During this renovation, improvements were made to the aging arena infrastructure including a new chiller plant, event exhaust system, emergency generator, enhanced fire protection, and upgraded graphics and paint on the concourse. Structural repairs were made to the foundation, roof and frames. This phase totaled just over twenty-three million dollars.

In 2016, the Civic Center Commission, the City of Worcester, and SMG agreed that a full facility assessment and the development of a master plan should be the next steps in the evolution of the DCU Center. Populous, a global architectural and design firm specializing in arenas and convention centers, was retained to undertake the work. This resulted in a comprehensive review of every system, the structure, the architecture, and the equipment in the facility with a detailed report including the current conditions, recommendations on future repairs and replacement of outdated equipment.

In addition, Populous was tasked with reviewing the venue as it compares to current best practices for new arenas along with areas to improve to meet the requirements of both event planners and attendees in the 21st century. Also reviewed was the DCU Center’s connection to the environs with the goal of maximizing its positive impact to the surrounding neighborhood.

This work product will now assist with charting the course for additional investments in the DCU Center as well as potential development in the surrounding area. An additional twenty million dollars has been identified to proceed with certain projects. One identified immediately was the installation of a state of the art, redundant internet and WIFI system in both the arena and convention center for a three-million-dollar investment. Other shortlisted projects include renovations to the convention center electrical vault, roof repairs, airwall replacements, ADA improvements, telephone system upgrade, locker and dressing room improvements, replacement of ballroom chairs, replacement of arena seating, seat decking and the sound system among other items.

After meetings with stakeholders, City officials, the Civic Center Commission and SMG, a conceptual master vision was provided by Populous for the long-term future of the complex. The Civic Center Commission and the City will continue to work toward identifying a developer and various funding to continue to move forward with expanding the venue. In the immediate future, the focus will be on ensuring repairs, replacements, and upgrades are completed so that the venues remain competitive.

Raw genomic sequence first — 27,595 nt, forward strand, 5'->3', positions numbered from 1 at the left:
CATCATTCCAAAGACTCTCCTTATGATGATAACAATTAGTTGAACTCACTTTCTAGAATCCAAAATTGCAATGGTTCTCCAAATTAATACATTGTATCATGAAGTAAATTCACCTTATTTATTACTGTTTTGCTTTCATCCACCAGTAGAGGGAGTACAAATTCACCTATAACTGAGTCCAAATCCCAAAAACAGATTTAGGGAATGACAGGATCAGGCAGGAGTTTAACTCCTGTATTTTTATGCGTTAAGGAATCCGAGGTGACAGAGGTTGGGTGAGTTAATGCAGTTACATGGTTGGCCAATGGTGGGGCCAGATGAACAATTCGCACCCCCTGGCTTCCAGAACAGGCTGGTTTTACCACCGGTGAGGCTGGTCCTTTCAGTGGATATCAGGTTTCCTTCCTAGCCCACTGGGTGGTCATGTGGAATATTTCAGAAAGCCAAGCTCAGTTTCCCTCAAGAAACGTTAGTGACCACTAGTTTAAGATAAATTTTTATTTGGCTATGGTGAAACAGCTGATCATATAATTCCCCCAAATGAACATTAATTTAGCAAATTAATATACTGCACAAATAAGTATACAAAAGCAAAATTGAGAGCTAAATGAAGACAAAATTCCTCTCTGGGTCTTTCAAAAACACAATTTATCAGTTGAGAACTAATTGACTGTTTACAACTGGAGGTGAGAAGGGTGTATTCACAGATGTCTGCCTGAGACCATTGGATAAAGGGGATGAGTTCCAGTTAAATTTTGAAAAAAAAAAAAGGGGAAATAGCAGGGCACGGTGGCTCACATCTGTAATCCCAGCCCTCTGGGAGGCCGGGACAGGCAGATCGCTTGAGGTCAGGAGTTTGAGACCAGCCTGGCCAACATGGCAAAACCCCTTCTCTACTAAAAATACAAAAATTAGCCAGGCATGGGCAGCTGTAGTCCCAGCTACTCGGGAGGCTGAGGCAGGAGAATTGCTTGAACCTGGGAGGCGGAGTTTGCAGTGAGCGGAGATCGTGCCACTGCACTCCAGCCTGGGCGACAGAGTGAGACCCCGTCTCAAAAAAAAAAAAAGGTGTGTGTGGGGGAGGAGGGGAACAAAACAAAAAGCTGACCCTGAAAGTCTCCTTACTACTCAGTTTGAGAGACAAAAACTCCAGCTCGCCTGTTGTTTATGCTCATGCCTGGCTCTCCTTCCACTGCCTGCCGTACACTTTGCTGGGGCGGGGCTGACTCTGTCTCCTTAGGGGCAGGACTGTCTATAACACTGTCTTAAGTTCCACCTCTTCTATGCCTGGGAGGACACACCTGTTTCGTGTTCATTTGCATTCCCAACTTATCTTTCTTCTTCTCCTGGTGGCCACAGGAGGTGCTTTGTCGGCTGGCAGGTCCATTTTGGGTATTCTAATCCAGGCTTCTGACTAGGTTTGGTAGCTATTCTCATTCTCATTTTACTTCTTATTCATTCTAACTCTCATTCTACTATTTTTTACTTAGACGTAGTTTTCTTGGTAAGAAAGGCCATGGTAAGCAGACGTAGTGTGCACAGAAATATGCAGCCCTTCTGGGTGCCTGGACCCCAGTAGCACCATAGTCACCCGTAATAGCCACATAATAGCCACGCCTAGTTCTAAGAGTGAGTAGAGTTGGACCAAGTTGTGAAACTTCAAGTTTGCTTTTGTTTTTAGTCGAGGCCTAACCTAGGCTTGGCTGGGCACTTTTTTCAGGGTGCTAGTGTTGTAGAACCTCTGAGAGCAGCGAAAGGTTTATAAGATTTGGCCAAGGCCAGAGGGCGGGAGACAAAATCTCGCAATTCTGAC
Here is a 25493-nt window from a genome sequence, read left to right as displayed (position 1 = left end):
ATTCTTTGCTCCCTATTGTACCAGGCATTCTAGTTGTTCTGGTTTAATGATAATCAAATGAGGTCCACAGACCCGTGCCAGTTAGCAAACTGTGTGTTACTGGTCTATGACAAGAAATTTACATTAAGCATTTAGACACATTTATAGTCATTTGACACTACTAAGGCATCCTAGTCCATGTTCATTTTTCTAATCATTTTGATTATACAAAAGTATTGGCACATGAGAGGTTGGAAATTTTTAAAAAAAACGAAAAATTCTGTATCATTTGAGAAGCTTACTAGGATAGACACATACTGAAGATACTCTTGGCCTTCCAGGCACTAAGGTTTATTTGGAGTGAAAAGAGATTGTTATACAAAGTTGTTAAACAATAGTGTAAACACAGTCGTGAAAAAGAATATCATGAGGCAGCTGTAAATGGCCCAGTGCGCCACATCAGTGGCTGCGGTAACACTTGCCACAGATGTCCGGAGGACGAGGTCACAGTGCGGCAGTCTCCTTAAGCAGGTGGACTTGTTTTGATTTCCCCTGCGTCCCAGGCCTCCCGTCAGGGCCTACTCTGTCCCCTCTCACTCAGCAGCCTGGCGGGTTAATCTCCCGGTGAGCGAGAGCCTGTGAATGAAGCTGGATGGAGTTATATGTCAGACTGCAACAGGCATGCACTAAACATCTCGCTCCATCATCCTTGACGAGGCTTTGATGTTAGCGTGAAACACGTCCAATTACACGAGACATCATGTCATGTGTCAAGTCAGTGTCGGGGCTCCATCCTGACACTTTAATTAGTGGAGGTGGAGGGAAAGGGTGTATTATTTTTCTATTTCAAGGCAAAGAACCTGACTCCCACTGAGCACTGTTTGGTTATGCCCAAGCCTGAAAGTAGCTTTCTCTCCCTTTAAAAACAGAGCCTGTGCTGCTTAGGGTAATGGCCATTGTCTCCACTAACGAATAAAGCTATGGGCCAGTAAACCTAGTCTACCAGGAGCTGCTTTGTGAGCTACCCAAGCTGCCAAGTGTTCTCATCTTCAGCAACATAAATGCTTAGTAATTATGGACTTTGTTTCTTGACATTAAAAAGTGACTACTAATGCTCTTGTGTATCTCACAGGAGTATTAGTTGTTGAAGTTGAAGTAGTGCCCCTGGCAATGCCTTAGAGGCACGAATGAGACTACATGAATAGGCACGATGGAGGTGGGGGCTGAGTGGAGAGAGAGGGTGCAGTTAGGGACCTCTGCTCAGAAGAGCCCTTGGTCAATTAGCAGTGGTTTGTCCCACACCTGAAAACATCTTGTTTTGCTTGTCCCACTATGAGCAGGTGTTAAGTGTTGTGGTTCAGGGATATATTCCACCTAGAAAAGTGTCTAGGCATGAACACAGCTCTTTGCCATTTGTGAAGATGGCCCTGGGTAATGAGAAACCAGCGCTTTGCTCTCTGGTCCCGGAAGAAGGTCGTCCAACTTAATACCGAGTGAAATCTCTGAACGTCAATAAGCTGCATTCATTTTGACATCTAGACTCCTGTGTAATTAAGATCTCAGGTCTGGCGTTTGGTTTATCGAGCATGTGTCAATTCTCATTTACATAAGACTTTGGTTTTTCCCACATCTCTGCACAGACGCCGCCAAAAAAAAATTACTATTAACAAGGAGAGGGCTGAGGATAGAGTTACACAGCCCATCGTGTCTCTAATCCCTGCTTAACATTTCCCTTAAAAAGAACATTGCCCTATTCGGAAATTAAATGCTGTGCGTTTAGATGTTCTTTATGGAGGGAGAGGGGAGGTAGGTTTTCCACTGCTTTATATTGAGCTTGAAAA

It has been 37 years since the Arena opened its doors and 22 years for the Convention Center.The continued success of both venues is a credit to the Civic Center Commission, the City of Worcester and the private management firm, SMG. The value that both venues have brought to the City of Worcester in the last four decades is unmeasurable.

Since 1993, I have had the honor across two terms of being a member of the Worcester Civic Center Commission and being named their chairman twice. The Civic Center Commission is responsible for the care, custody, and control of the facility.

As a commercial real estate broker, I have been involved with leasing not only office space, but also selling office condos to businesses which came to Worcester from the Boston/Metro West area. These clients came because they have heard and seen so much of the revitalization of downtown Worcester.

The addition of hotels, restaurants, housing, and retail has helped the DCU Center as well. Patrons coming to our venue get to see first-hand how much Worcester has changed from “that old tired mill town” to expanding into a vibrant metropolitan city.

I would like to think that the DCU Center has something to do with Worcester’s newfound success!

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Should you have any questions about this article – or any commercial real estate matter – please feel free to contact me at [email protected] or call me at 508-635-6798.